Where I part company with those who may more wholeheartedly endorse Orlean’s book is in how she writes about the guy who is the main suspect for the arson–Harry Peak. It’s never been proven that he did it. But we get some glimpses and interviews that show us why he was so closely scrutinized. I am extremely creeped out by what a pass he gets. In an age when we have clear documentation that black people can be shot and killed with impunity by police just for walking outside or being in their own homes, and where immigrants never stop having to prove that we live in America, and that our turbans and hijabs and saris are not hiding the apocalyptic horsemen, Harry Peak can be a suspect for ages, but untouched by the law because hey, there isn’t enough proof. He can be a lone weirdo who even slightly sort of pretty much confesses to starting the fire, but he was gay, and he didn’t fit into Hollywood, poor guy, so let’s write him as someone who fits into the history of crazy renegade Californians who make us all feel more interesting.

I’ve been outraged even by the book’s accounts of long dead guys who built the LA library system. A guy who got a very effective female head of the library drummed out because she wouldn’t respond favorably to his sexual advances; a much less stable and deeply unappealing man replacing a capable woman just because it was time to make the library profession sexy to men. The same guy making colossal errors of judgment, but being written in this book with affection, and a deep wish to find the good in his legacy. Because Renegade California, and the white male heroes who built infrastructure with such raffish appeal! Such appalling sounding fashion sense!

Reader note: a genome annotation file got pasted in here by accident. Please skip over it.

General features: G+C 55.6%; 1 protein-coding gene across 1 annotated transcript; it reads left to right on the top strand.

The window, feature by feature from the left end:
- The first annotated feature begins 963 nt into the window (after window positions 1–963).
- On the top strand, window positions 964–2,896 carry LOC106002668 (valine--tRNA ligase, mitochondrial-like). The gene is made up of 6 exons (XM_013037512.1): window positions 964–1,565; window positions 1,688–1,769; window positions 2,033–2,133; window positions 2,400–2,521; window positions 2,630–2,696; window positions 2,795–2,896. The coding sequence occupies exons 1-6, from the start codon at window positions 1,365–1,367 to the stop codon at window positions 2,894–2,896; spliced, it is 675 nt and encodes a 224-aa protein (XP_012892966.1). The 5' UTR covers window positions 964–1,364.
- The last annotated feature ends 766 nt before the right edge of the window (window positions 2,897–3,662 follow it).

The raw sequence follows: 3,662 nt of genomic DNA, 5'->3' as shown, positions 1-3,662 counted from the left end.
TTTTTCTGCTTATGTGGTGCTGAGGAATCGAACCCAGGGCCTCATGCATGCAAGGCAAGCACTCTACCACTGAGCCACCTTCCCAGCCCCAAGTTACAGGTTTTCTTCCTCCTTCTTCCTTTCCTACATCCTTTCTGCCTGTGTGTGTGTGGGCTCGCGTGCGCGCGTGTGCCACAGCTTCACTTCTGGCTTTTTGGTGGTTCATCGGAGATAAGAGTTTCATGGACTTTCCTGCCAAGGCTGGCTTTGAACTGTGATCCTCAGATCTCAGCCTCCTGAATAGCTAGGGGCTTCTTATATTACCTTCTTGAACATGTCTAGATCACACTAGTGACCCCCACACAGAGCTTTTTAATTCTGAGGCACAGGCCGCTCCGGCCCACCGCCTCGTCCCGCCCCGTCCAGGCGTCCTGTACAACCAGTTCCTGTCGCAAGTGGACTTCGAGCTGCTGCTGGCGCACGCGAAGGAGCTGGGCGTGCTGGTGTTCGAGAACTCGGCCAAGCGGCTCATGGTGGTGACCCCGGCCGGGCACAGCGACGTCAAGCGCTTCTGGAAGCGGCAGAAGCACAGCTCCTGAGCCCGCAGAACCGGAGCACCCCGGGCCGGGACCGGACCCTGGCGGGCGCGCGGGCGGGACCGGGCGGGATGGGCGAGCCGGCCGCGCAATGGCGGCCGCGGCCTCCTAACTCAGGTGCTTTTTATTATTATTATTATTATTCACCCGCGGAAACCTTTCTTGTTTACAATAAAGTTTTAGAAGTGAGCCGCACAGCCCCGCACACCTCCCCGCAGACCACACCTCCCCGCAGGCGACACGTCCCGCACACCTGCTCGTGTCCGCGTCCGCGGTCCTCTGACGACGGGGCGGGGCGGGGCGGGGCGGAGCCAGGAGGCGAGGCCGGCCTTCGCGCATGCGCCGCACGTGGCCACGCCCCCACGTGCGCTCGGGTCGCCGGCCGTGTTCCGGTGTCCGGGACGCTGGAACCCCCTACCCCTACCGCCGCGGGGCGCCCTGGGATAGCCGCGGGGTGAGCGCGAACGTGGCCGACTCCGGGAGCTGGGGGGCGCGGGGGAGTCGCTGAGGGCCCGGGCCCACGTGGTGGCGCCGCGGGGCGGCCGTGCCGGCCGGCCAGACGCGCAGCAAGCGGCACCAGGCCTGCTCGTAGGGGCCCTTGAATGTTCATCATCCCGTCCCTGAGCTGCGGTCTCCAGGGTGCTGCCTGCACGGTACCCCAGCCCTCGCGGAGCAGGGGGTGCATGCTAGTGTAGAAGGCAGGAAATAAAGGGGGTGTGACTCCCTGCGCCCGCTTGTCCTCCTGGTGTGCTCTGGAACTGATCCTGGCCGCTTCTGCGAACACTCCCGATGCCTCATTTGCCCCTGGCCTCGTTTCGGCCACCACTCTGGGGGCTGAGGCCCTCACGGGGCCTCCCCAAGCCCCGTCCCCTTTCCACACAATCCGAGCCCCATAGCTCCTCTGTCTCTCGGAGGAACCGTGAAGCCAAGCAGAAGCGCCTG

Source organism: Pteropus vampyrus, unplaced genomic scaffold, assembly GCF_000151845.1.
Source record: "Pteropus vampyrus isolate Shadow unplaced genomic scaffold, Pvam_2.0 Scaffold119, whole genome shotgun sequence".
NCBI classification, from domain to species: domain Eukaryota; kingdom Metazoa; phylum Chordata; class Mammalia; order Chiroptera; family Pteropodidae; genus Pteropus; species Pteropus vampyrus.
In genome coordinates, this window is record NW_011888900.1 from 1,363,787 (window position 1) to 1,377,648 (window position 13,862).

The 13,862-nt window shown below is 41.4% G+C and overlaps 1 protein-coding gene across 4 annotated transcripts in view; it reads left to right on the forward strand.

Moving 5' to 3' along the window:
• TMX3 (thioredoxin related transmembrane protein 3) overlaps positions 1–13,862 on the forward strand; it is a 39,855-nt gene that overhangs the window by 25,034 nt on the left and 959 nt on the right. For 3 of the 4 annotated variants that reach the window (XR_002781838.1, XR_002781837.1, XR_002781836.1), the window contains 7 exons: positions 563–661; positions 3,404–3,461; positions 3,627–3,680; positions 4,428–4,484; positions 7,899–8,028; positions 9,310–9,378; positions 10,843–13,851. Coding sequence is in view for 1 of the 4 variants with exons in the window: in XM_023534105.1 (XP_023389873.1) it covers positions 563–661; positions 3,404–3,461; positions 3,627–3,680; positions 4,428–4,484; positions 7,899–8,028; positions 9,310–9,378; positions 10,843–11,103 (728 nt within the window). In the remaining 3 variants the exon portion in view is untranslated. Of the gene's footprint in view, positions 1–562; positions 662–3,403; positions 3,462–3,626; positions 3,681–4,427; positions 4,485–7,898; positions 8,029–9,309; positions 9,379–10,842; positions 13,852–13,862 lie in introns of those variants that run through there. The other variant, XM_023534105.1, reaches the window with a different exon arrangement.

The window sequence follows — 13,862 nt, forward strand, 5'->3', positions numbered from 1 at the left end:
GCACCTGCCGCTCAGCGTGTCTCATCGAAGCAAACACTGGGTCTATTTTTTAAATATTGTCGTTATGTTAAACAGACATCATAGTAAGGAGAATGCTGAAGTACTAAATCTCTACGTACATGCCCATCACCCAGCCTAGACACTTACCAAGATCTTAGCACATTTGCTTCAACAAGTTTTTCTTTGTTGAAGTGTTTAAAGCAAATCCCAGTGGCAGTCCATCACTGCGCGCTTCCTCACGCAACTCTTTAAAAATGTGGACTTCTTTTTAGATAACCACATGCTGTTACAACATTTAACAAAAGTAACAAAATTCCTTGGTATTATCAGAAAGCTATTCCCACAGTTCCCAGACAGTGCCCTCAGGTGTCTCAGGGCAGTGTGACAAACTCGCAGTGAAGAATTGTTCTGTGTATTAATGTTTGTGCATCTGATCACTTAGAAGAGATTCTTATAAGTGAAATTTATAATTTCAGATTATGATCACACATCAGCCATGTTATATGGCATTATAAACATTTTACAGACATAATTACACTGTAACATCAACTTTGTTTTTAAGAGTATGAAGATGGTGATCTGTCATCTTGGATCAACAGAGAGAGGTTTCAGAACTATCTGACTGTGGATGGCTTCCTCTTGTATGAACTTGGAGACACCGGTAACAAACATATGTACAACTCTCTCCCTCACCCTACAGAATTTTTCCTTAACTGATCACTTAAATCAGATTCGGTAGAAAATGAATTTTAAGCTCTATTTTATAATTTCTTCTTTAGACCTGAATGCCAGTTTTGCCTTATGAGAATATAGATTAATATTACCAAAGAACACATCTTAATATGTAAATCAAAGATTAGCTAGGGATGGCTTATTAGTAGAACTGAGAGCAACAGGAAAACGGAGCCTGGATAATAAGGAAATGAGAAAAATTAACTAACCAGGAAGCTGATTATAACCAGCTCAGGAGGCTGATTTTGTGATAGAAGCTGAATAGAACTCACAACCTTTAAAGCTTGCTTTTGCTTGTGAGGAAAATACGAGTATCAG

Back to Harry Peak. I am not letting this go. A guy matching his description was found loitering at least four times in staff-only areas of the library, perhaps casing the joint for the best place to start the fire. Not once was security called; not one employee thought to call the police. I should like to see someone who looks like my uncle Satyanarayana wander even accidentally into a restricted area of a public building in this country, and be given the same slack ass consideration.